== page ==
Research + News | Topic: Books

Textbook Trends: How U.S. College Students Source Course Materials

More than two-thirds (69%) of total expenditure on course textbooks continues to go towards print materials, according to data from Nielsen’s U.S. Student Attitudes Towards Content in Higher Education report. Read the article here.

Forced Readings: A Twisted View of Censorship on Campus

This Salvo Magazine article takes a look at how liberal education is redefining censorship. Read the article here.

Duke University Freshmen Refuse To Read ‘Fun Home’ For Moral Reasons

Incoming freshmen at Duke University are reportedly refusing to read their summer novel, Fun Home – an LGBT graphic novel – due to their Christian and moral beliefs.

Read the article here.

What the College Kids Are Reading

Many colleges assign required reading for incoming freshman. What kinds of titles are on this year’s list?

Read the article here.

The Average College Freshman Reads at 7th Grade Level

Most college textbooks and reading material written before 1970 require mature reading skills. Read the article here.

A Jubilee Rumination from Byron Borger of Hearts & Minds

LforLoveofGodpicThe College Transition Initiatives’ good friend and favorite bookseller, Byron Borger, offers a very thoughtful reflection on the Jubilee Conference held in Pittsburgh, PA February 14-16. At the conclusion of his rumination, Byron highlights Learning for the Love of God, coauthored by CTI director Derek Melleby:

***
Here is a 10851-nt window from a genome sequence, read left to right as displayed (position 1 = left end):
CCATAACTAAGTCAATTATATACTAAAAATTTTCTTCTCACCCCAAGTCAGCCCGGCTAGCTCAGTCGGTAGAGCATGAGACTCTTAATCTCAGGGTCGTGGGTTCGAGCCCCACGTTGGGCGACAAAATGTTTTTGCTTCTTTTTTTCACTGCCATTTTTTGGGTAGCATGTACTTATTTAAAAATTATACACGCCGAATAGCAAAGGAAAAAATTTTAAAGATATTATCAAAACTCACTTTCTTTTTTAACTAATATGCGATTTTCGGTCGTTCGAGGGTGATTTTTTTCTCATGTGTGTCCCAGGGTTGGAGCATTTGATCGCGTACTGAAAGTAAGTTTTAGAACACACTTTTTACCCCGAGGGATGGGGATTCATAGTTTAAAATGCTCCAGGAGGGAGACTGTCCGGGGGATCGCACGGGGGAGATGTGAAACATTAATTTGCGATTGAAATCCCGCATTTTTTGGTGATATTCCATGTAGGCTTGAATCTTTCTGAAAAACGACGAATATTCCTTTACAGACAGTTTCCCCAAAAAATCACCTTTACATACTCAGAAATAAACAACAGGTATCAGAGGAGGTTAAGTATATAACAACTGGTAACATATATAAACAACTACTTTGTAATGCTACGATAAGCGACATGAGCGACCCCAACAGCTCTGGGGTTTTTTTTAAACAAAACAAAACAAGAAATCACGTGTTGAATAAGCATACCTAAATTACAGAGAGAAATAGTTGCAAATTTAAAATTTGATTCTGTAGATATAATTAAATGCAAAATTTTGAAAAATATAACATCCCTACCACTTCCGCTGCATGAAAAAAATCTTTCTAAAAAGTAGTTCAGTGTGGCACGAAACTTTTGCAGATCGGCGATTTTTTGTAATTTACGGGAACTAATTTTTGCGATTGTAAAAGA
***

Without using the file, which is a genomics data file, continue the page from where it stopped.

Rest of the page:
“There is no better book to get at this amazing aspect of responsible discipleship than the brand new Learning for the Love of God: A Students Guide to Academic Faithfulness by Dr. Donald Opitz and Derek Melleby. It is the newly revised and expanded edition of a Hearts & Minds favorite (previously known as The Outrageous Idea of Academic Faithfulness). This brand new edition, with its new chapters and updates and appendices, was celebrated and premiered at Jubilee, too, and we couldn’t have been more earnest when I said that it may have been one of the most important books for students in the entire (huge) book display…

May Learning for the Love of God be used to invite students to take their faith into the classrooms and labs and study halls, to make their own connections between their deepest religious beliefs and their studies, and find, early on, a sense of God’s call upon their lives, even as they grow in this exciting period of life for them lived out on campuses across this land.

May it also be used by pastors and youth workers and parents and older siblings to help young adults grapple with finding a relevant and coherent faith in their college years.  May it stimulate, perhaps even among older adults, a fresh realization of the breadth of the Kingdom of God, the obligation to think faithfully, and the vision of vocation that circles around so many of the best books we promote here at the shop.”

Read the full article here.